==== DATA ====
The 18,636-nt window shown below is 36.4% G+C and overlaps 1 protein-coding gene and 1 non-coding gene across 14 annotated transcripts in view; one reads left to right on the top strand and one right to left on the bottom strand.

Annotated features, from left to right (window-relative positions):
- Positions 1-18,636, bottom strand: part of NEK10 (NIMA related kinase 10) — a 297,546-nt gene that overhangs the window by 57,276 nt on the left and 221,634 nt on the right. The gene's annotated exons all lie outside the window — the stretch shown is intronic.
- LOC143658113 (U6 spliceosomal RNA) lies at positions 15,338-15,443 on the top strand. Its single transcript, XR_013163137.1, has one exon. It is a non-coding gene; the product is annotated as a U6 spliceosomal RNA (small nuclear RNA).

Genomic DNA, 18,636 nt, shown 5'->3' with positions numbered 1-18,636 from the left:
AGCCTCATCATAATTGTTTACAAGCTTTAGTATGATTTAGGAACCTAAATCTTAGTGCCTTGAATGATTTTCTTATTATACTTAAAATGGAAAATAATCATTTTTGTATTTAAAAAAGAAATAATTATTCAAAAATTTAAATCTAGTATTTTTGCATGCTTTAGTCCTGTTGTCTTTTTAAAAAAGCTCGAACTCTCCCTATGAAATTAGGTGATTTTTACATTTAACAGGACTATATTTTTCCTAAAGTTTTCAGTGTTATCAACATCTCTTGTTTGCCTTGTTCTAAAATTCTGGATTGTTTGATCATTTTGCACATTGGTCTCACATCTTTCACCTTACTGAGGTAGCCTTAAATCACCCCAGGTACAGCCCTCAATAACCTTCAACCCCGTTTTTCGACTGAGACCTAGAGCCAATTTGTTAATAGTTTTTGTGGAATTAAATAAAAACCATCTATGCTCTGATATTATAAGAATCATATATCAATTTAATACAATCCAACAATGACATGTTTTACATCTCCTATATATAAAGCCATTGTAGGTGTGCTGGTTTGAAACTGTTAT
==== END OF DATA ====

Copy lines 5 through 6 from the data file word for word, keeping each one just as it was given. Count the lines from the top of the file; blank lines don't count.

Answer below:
Genomic DNA, 18,636 nt, shown 5'->3' with positions numbered 1-18,636 from the left:
AGCCTCATCATAATTGTTTACAAGCTTTAGTATGATTTAGGAACCTAAATCTTAGTGCCTTGAATGATTTTCTTATTATACTTAAAATGGAAAATAATCATTTTTGTATTTAAAAAAGAAATAATTATTCAAAAATTTAAATCTAGTATTTTTGCATGCTTTAGTCCTGTTGTCTTTTTAAAAAAGCTCGAACTCTCCCTATGAAATTAGGTGATTTTTACATTTAACAGGACTATATTTTTCCTAAAGTTTTCAGTGTTATCAACATCTCTTGTTTGCCTTGTTCTAAAATTCTGGATTGTTTGATCATTTTGCACATTGGTCTCACATCTTTCACCTTACTGAGGTAGCCTTAAATCACCCCAGGTACAGCCCTCAATAACCTTCAACCCCGTTTTTCGACTGAGACCTAGAGCCAATTTGTTAATAGTTTTTGTGGAATTAAATAAAAACCATCTATGCTCTGATATTATAAGAATCATATATCAATTTAATACAATCCAACAATGACATGTTTTACATCTCCTATATATAAAGCCATTGTAGGTGTGCTGGTTTGAAACTGTTAT